INTANGIBLE CULTURAL HERITAGE IN MALTA
The UNESCO Convention for the Safeguarding of Intangible Cultural Heritage was ratified on 7th March 2017 after being approved by the Maltese Parliament with Motion 450. The fact that Malta wanted to ratify this Convention of 2003, sent a clear signal of the strong commitment towards the conservation and nourishment of collective memory and national identity.
Along with other international instruments that protect cultural heritage, the 2003 Convention is aimed at safeguarding the uses, representations, expressions, knowledge and techniques that communities, groups and, in some cases, individuals, recognise as an integral part of their cultural heritage.
Malta’s geographic position, as an island in the centre of the Mediterranean, considered as the cradle of civilisations, has contributed to our vast history. Due to the island’s strategic importance, it has been dominated by most of the powers who occupied the Mediterranean. The history of a nation influences its Culture. Throughout the ages, we have inherited traditions from our rulers as well as from our neighbours. We have adopted and at times adapted what suited us and discarded what did not fit to our character. These influences are reflected in our language, our religion, habits and customs and craftsmanship. The fact that we have kept these traditions alive is proof of how important these traditions are to our Culture. The safeguard of our intangible heritage involves the effort of the people.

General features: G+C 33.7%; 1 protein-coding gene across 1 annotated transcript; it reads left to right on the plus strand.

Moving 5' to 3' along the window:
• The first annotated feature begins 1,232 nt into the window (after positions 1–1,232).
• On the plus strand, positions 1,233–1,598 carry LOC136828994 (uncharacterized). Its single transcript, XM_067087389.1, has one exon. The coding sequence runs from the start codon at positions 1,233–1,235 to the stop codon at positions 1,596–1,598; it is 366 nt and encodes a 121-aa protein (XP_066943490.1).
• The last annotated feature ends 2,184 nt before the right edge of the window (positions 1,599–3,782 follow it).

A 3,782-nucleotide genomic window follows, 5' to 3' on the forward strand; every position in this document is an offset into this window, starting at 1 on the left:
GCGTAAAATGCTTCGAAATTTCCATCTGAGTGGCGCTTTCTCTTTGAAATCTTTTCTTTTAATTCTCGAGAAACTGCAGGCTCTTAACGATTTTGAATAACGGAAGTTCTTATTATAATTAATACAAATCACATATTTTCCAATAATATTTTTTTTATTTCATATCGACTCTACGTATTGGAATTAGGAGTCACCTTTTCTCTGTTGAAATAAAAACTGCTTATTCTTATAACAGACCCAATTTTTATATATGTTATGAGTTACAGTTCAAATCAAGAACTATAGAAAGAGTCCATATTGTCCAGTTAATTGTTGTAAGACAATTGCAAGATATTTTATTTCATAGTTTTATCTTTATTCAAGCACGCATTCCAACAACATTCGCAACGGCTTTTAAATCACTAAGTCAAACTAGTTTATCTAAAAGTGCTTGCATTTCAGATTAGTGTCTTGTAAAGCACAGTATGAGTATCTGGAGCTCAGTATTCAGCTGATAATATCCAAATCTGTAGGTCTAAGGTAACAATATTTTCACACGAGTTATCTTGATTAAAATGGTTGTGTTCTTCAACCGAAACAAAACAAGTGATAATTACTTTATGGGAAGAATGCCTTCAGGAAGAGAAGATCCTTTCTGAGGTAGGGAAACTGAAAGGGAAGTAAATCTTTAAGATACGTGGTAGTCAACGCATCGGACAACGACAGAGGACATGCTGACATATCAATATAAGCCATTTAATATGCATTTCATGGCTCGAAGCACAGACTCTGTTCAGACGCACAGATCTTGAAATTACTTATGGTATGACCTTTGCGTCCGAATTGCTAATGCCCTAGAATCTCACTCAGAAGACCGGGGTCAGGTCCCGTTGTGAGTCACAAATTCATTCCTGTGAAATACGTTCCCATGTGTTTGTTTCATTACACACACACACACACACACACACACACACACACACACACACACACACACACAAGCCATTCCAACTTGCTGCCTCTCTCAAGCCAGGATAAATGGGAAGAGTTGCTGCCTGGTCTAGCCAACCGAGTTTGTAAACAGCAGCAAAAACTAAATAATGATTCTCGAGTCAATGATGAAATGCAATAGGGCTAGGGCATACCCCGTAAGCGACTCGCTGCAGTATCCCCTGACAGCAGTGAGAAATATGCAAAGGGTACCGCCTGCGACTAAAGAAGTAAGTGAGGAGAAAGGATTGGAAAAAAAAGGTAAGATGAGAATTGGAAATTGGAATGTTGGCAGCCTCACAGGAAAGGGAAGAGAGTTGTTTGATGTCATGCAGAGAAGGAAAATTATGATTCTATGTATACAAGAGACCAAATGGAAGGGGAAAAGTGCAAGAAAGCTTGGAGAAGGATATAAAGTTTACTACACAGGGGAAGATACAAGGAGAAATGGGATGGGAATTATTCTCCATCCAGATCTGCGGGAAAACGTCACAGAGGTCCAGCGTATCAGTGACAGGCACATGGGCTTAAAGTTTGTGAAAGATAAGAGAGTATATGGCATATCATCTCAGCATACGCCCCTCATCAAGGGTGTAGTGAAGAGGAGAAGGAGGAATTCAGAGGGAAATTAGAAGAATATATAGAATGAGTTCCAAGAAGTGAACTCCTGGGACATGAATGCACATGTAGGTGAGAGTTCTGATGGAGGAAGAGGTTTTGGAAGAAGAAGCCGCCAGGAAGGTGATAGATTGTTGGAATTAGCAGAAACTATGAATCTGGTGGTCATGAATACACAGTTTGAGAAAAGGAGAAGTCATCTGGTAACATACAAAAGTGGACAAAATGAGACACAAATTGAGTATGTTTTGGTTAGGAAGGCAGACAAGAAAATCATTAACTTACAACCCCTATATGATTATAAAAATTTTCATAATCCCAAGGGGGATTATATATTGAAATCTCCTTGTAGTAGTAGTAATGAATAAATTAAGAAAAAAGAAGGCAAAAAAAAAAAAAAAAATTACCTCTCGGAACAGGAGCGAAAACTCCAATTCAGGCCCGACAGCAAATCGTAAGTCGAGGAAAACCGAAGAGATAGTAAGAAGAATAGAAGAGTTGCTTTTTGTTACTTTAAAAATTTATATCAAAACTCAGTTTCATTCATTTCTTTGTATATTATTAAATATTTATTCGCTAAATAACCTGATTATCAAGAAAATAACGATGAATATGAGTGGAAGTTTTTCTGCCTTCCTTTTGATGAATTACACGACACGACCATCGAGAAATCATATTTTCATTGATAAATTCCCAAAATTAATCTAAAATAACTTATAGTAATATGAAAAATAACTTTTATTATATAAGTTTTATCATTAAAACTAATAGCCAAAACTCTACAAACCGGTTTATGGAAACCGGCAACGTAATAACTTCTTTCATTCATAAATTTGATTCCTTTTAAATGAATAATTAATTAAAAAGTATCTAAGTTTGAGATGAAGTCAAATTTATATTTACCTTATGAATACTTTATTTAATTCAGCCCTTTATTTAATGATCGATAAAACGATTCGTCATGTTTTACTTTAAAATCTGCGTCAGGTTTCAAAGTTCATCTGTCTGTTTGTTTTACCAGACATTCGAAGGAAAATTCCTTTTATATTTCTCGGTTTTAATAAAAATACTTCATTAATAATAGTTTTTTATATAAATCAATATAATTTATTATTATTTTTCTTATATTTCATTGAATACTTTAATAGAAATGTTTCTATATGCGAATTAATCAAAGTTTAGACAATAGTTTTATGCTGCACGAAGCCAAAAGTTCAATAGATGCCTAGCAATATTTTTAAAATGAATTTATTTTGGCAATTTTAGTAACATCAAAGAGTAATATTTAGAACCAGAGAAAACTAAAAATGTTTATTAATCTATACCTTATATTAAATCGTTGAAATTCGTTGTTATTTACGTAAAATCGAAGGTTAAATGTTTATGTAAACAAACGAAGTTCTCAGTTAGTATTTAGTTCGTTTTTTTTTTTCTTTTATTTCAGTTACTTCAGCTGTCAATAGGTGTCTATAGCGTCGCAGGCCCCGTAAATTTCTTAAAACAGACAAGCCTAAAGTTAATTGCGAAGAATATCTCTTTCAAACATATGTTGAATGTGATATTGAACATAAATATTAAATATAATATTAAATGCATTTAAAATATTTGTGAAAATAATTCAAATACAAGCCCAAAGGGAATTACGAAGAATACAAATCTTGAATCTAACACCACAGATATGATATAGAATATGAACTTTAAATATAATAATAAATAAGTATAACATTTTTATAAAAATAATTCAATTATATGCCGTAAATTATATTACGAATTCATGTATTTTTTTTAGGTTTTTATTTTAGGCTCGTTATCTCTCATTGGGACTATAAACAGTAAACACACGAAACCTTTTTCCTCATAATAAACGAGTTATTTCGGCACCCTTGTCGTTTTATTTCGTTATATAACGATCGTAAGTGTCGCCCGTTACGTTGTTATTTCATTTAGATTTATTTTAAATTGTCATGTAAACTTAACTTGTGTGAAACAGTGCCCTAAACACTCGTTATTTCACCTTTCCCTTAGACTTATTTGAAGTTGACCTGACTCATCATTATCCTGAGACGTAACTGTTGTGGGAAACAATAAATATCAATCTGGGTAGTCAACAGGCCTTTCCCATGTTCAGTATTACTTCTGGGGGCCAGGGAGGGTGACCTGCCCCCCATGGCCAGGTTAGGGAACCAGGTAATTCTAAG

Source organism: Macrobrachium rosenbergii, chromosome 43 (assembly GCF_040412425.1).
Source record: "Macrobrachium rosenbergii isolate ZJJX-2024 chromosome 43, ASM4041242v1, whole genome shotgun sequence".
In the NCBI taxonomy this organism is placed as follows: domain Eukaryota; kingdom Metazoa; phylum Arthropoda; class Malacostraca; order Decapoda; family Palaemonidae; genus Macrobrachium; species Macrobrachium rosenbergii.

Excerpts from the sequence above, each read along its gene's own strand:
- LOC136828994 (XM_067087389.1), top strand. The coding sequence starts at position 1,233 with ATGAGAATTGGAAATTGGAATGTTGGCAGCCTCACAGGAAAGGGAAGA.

Though fragile, intangible cultural heritage is an important factor in maintaining cultural diversity in the face of growing globalisation. An understanding of the intangible cultural heritage of different communities enhances intercultural dialogue, and encourages mutual respect towards other ways of life.
The importance of intangible cultural heritage is not the cultural manifestation itself but rather the wealth of knowledge and skills that is transmitted through it from one generation to the next. The social and economic value of this transmission of knowledge is relevant for minority groups and for mainstream social groups within a State, and is as important for developing States as for developed ones.
ICH Malta encourages communities, entities and individuals to support elevating the National Inventory, by nominating through a guided process, any intangible cultural heritage elements which should be safeguarded. It is also possible for elements in the National Inventory to be nominated for inclusion in UNESCO's International Lists of Intangible Cultural Heritage.
Currently Malta has 11 intangible cultural heritage elements on the National Inventory List and two elements nominated to the lists of UNESCO, Il-Ftira, the culinary art and culture of flattened sourdough bread in Malta submitted in March 2019 and Għana: Malta’s Folksong submitted in March 2020.